Saturday, September 29, 2012

Starting points: miscellany

The name

"Marooned Off Vesta" is the title of Isaac Asimov's first published story, which appeared in the March 1939 Amazing. I must admit that I have not actually read it, and from descriptions I have seen it seems rather uninteresting. So why name the blog after it?

My analysis of sf is, I hope and flatter myself, radical--in the sense of going to the roots so as to do things differently. One of my major arguments is (or will be) that, despite its problems, classic sf needs to be not just re-evaluated but re-explored in order for contemporary sf to fulfill its promise. In light of this, naming the blog after a seemingly insignificant story which nevertheless launched what is perhaps the genre's single most seminal career seemed appropriate.

Beyond that, and regardless of the likelihood that the story itself is a boring triviality, the title is great. And it strikes me as very accurately describing the way I feel as I embark on this endeavor: marooned off an asteroid, trying to figure out what's going on with this stuff, lost and flailing and almost panicked but also trying to think clearly and on top of it all really excited because look where I am!

(Also, I had originally come up with the name for an earlier, abandoned-before-it-started blog idea, where I had planned to write about every single one of Asimov's books, in publication order. I quickly realized, however, how extraordinarily tedious and life-consuming this would be: even doing one book a week it would take over ten years to do them all, and many of them are now-obsolete science books. Even so, the idea is still somehow tempting; I think I just wish someone else would do it.)

Sf fandom

Though I have loved sf my whole life, I am not and never have been a fan in the sense in which the word is used in the world of sf. I do not say this in order to distance myself from fandom as something distasteful. Quite the opposite, in fact: I say it so as not to appear to be claiming for myself a status to which I have no right. I have never participated in the social aspect of sf, never attended a con, never corresponded with fans or writers or publishers.* As such, despite my lifelong devotion to the genre, my perspective is somewhat of an outsider's, with all of the attendant weaknesses, and I hope at least some of the corresponding strengths.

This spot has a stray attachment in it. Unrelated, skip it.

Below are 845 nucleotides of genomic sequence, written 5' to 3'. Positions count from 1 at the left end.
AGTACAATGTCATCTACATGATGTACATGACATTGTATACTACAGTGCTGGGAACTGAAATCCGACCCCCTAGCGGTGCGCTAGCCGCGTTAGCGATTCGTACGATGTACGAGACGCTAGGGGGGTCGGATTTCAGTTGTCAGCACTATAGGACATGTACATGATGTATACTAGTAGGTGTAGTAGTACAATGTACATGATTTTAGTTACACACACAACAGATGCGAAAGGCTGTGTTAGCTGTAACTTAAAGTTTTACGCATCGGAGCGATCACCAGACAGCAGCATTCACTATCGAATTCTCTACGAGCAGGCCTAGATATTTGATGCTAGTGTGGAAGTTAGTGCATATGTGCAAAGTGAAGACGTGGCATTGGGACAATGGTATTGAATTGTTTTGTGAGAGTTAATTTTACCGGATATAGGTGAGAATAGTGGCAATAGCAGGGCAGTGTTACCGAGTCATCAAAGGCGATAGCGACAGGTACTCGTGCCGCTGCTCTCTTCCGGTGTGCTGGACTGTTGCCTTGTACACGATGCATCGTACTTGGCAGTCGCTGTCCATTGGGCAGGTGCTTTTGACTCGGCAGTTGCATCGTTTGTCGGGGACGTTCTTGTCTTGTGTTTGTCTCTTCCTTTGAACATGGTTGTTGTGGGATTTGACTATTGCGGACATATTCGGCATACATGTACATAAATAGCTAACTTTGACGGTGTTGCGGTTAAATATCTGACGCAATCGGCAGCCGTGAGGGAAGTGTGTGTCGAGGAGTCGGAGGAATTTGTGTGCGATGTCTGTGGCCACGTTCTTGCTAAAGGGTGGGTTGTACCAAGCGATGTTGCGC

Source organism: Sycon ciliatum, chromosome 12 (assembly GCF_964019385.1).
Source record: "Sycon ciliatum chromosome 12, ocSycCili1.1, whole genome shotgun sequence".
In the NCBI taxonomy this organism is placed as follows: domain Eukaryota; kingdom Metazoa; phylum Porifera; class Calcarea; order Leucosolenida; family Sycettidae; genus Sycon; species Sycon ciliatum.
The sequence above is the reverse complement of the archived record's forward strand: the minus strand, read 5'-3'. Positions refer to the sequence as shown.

*The closest I have come is sporadic reading of and very occasional participation on fannish blogs (and recently I have begun scouring the internet for scanned archives of fanzines), through which I have become aware of such things as RaceFail and the recent Readercon sexual harassment scandal, as well as more pleasant things from time to time--but this is all secondhand at best, and does not impact me as personally or as emotionally as it does for the people truly involved. Again, to be clear, I emphatically do not mean this as a negative judgment on fans and fandom; if anything, it is, again again, just the opposite.

One very important effect this has on my writing and on my thinking is that when I discuss a writer, I am discussing their writing only.* If, as for instance in my previous post, I describe a certain writer as misogynist, I am not implying anything about their interpersonal behavior, because in most cases I know nothing about it. My intention in pointing this out is not to mitigate the claim or to "go easy" on people, but rather simply to remind those who might otherwise be confused that I am not pretending to have some insight into anyone's innermost being, but rather am examining the texts with which I have been presented. I know nothing of how Larry Niven treats women in his real life, and I know nothing of how he feels about them in his secret heart, but I do know that they do not fare well as characters in his fiction.

*I hope it is obvious that this is a simplification for the sake of discussion. I am not of the belief that a text exists in a vacuum, and when discussing a text I bring to it all of the experiences I have ever had, to varying degrees of relevance, and these naturally include any knowledge I may have of the writer beyond the given text in front of me.

Literary criticism